“The world has a lot of work to do”

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29 September 2016

How did ING’s view on sustainability shift from what we shouldn’t do to what we should, and how can we measure whether we’re doing enough? ING’s head of Lending Services, Christopher Steane, explains.

Christopher Steane, here on Mont Vélan, Switzerland: “Mankind should in effect stop using an extremely convenient energy source, which powered most of our economic growth to today.”

Christopher Steane, here on Mont Vélan, Switzerland: “Mankind should in effect stop using an extremely convenient energy source, which powered most of our economic growth to today.”

Christopher Steane has solar panels on his house, but doesn’t drive an electric car (only because he’s had the same car for 16 years). He likely inherited his delight in the natural environment from his father, who was a very ‘outdoors person’, and he’s a diligent advocate of all sorts of recycling.

He’s also a banker through and through—with ING for nearly 40 years.

ING’s Wholesale Banking head of Lending Services Christopher Steane is the man behind ING’s push to increase the ‘sustainable transitions’ we finance (STF), which is ING’s way of measuring both clients who are sustainable outperformers and transactions for sustainable projects (i.e. renewable energy, low-carbon transport, social welfare).

ING announced with our second-quarter results in August that we aim for EUR 35 billion in STF by 2020, up from EUR 27.8 bln on 30 June 2016.

With this target we show that we want to do our part and more: by 2020 I hope we will have established ourselves as leader among financial institutions in this area.

– Christopher Steane

How does ING make its loan book more sustainable?

“Years ago ING began developing policies that told us not to do certain things, like supporting businesses that were illegally logging the rainforests and operating projects in environmentally sensitive areas. These are good policies—but all telling us what not to do. So I asked the teams, can you think of an approach that reverses that and focuses on whether there are things we should positively be doing.

“One thing you could do is say I’ll hire a sustainable finance team, put them in a box with a green door and they can finance windmills and we’re done. What we wanted to do is say these themes are wider and we want to involve everyone. Then we started thinking, how can we even begin to measure this.

“We decided to use the word sustainable ‘transitions’, because absolute sustainability can be a contested description. We want to help society make a transition. And it’s wider than just transactions, it’s about supporting the most sustainable clients as well.”

So, why this target?

“Initially, we wanted to see how much of the portfolio qualified. When we first did it at the end of 2014 it was 14% or 15%. It’s gone up since then as more transactions have qualified and as we’ve completed the assessment of the client portfolio.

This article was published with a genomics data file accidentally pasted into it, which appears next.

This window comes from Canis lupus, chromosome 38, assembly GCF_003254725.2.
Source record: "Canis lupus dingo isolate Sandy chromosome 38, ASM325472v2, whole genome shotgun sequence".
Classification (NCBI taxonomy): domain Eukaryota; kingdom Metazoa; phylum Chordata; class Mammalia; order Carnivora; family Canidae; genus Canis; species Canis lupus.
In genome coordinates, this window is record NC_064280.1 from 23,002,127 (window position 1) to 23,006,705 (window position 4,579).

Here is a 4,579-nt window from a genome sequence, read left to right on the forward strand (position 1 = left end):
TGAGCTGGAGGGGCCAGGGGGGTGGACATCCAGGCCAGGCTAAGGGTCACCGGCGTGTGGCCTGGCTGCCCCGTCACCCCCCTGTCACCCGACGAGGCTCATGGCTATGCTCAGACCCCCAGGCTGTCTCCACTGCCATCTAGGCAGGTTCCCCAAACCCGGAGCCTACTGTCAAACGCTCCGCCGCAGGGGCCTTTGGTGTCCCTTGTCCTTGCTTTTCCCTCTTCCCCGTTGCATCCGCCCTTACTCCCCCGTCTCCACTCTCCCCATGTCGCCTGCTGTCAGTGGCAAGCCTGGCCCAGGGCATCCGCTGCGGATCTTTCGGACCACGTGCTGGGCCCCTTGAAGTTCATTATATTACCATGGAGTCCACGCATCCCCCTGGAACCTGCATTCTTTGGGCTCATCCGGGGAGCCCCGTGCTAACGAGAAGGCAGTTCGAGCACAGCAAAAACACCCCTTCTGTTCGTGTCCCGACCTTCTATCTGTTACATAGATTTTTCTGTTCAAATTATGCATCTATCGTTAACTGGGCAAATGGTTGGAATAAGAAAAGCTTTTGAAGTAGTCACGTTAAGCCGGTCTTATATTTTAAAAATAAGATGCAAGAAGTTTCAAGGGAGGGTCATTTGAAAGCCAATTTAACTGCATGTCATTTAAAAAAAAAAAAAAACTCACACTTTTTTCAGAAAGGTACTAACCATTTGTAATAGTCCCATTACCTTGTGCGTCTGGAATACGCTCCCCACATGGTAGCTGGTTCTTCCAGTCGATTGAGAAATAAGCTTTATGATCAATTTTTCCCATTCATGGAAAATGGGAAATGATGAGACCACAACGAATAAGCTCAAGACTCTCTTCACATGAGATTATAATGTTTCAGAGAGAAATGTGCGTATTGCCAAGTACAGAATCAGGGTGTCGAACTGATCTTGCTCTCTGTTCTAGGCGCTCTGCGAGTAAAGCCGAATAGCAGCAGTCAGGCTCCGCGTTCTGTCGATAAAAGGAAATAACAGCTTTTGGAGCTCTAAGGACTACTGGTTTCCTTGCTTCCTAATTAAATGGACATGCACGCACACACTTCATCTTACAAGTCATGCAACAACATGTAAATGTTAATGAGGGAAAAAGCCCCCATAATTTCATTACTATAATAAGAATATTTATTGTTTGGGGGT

“We had a metric and were beginning to get a feel for how we were doing; what our starting position was. Then we set a target for 2020 and obviously, inevitably, it’s a stretch. You have to get the ambition level right. If it’s going to happen anyway it’s not ambitious but if it’s too high it’s meaningless.

“You need to make an assessment of where you think it’s acceptable to ask the organisation to stretch to. We decided to go for 20% of what we expect the Wholesale Banking portfolio to be at that time, or EUR 35 bln.”

Is this enough?

“Because the tests are high hurdles, we’ll never target 100%, nor do I think it’s appropriate. We are a bank for society as a whole. We support economic activity across the societies in which we operate. It’s not easy to decide we’re just not going to finance large sectors.”

How do we compare with other banks?

“Certainly other banks have targets. But the approach we’re taking to involve businesses across the board is in advance of most banks.”

Looking at 2020, is this going to make the difference you hope for?

“Progress never goes quickly enough. We’ve come a long way but I’m quite certain there’s an awful lot more we can do.

“The world has a lot of work to do, because even the plans that emerged at the Paris conference aren’t big enough to meet the aim of limiting carbon dioxide emissions. Mankind should in effect stop using an extremely convenient energy source, which powered most of our economic growth to today. That’s unlikely to happen immediately.

“With this target we show that we want to do our part and more: by 2020 I hope we will have established ourselves as leader among financial institutions in this area.”

What do you say to retail customers who want ING to invest their money sustainably?

“It’s shifted. As individual members of society we expect companies that provide goods and services to behave in environmentally responsible ways. The primary obligation we have is to invest savings safely and securely. Sustainability is on top of our criteria list. We are here with a desire to help society make the transition to a more sustainable economy and to do our part in helping to finance that. Still, we’re a business, not a charity.”

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